The Cavaliers have to do something about their interior defense. Adding a shot-blocker in the post who can make opponents think twice about taking the ball to the cylinder would help take pressure off Kyrie Irving—who is still a very poor perimeter defender.

    Cleveland should consider targeting a big man in the draft who can alter shots in the post. It's a bummer for Cavs fans that Kentucky's Willie Cauley-Stein tweeted he'll return to school for his junior season.

2. Changing the Culture

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    Mark Duncan

    All of the negative storylines getting churned out of Cleveland are just the tip of the iceberg.

    Firing Grant was a step in the right direction after failed signings of Andrew Bynum and Jarrett Jack coupled with a woeful start to Anthony Bennett’s NBA career. But what other changes could be on the horizon?

    Owner Dan Gilbert distanced himself from Grant by saying, “Just as this is completely unacceptable to our loyal and passionate fan base, season ticket holders and corporate partners, it is also just as unacceptable to our ownership group,” per ESPN’s Brian Windhorst.

    But what should fans make of Brown? Grant brought in the current and former Cavs coach, after all. And while the roster constructed in Cleveland isn’t ideal, Brown can’t be free of blame for the organization’s fourth straight losing season.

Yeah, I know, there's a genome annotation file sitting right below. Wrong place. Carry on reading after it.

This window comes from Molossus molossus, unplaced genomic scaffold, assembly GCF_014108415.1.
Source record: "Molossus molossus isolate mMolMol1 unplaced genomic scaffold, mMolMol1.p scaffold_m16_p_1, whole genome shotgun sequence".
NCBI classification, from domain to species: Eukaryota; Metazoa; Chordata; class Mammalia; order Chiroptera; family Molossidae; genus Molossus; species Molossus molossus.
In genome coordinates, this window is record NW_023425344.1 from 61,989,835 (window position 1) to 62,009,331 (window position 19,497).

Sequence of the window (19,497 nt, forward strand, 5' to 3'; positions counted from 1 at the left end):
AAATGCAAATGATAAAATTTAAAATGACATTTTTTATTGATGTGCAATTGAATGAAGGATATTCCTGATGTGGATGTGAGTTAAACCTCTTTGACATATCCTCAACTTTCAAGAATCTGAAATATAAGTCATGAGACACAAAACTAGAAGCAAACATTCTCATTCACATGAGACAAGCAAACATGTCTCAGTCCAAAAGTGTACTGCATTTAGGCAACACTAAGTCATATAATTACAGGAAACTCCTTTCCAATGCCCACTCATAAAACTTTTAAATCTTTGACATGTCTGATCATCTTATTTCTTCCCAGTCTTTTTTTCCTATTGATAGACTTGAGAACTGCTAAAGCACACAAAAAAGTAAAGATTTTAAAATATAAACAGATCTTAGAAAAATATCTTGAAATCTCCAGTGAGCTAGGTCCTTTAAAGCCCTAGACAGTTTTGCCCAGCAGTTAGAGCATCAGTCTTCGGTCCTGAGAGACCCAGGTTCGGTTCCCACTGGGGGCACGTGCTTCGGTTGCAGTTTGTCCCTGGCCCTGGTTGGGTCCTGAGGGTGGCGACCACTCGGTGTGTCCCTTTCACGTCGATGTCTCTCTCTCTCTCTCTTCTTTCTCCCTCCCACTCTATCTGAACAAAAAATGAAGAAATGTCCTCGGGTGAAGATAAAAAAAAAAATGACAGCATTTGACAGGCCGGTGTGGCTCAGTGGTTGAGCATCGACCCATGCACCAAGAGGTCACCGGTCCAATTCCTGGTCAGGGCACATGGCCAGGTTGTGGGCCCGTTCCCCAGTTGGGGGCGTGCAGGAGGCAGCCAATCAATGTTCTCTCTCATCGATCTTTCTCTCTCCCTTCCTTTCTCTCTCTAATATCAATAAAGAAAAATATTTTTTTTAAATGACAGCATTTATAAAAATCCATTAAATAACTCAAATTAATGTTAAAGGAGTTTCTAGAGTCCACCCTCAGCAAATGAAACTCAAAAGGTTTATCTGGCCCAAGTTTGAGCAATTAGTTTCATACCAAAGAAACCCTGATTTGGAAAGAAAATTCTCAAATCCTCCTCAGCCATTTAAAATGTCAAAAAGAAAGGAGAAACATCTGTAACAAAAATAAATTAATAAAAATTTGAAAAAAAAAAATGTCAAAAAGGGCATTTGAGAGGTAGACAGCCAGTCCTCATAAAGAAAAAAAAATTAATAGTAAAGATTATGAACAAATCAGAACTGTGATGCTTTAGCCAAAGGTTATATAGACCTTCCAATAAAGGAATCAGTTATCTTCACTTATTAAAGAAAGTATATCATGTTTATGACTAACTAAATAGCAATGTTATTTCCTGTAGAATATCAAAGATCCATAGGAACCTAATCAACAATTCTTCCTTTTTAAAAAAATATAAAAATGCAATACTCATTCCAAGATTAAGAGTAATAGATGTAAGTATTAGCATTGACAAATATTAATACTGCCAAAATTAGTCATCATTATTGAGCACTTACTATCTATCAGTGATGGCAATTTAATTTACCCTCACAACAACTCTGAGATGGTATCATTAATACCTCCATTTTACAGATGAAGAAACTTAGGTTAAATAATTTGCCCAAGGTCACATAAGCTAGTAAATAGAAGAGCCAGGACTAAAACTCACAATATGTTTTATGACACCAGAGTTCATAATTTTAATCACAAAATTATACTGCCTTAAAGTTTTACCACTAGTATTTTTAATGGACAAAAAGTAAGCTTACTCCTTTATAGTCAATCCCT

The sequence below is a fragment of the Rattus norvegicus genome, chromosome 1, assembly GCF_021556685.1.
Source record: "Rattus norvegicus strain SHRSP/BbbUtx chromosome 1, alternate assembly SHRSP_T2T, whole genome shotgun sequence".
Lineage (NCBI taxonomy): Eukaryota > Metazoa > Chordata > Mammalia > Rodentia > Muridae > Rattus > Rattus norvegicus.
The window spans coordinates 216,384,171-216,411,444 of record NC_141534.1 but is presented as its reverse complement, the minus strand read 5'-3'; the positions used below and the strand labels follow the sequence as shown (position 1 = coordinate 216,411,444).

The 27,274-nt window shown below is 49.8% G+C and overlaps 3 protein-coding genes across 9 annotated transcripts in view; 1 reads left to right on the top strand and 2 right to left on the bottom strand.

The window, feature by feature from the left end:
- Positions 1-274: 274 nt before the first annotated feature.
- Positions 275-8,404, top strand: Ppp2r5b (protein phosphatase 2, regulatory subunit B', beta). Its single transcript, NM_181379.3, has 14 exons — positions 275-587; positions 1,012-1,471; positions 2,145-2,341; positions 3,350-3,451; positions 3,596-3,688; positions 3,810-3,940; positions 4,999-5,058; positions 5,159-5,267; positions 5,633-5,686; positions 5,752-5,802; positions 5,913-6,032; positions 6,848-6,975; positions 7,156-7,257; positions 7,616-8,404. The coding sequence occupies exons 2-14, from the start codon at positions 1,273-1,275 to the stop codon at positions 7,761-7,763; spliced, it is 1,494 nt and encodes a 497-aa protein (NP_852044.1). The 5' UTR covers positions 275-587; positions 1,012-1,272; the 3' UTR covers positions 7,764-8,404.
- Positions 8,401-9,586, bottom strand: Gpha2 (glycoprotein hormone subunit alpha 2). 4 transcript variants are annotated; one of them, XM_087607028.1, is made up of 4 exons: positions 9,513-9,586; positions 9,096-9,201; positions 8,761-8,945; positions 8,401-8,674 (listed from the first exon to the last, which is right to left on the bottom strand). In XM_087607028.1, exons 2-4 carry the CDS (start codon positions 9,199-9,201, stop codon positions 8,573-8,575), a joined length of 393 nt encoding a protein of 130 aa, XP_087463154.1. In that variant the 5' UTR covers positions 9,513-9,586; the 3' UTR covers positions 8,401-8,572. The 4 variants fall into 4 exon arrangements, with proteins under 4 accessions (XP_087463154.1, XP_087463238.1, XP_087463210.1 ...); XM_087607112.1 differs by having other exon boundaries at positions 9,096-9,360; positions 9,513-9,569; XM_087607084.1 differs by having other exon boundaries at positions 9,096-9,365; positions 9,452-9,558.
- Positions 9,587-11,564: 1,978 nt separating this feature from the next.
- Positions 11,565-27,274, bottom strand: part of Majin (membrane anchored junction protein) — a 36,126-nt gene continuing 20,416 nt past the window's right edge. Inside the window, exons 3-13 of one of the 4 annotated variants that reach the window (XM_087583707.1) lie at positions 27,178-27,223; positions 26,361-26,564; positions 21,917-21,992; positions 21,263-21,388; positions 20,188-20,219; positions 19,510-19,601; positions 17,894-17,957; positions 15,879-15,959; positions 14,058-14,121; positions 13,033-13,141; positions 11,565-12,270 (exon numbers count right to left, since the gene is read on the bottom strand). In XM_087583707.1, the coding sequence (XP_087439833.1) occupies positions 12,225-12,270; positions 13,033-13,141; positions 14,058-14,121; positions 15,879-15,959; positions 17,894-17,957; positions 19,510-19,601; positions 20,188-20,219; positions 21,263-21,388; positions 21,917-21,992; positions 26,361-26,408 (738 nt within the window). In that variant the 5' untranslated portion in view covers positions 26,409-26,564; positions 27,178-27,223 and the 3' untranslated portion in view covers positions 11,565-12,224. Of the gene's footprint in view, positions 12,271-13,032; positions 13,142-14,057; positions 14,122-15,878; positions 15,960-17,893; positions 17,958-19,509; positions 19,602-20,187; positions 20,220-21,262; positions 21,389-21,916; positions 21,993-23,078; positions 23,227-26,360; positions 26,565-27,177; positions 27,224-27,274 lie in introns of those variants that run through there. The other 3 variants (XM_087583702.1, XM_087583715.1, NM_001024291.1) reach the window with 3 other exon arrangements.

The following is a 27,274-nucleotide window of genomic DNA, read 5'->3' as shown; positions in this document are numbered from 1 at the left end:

The defense has been mediocre at best, and it has only been trumped by Cleveland’s woeful offense; the Cavaliers ranked 23rd in the Association by scoring just 101.3 points per 100 possessions, according to ESPN.

    Brown may be brought back, but he’s been part of the problem—not part of the solution.

    That fails to mention the GM situation. Assistant GM David Griffin took over for Grant, but it remains to be seen if he’ll be “the guy” moving forward.

1. Figuring out Kyrie

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    USA TODAY Sports

    In the words of Elaine Benes from Seinfeld, “Maybe he’s an enigma, a mystery wrapped in a riddle.”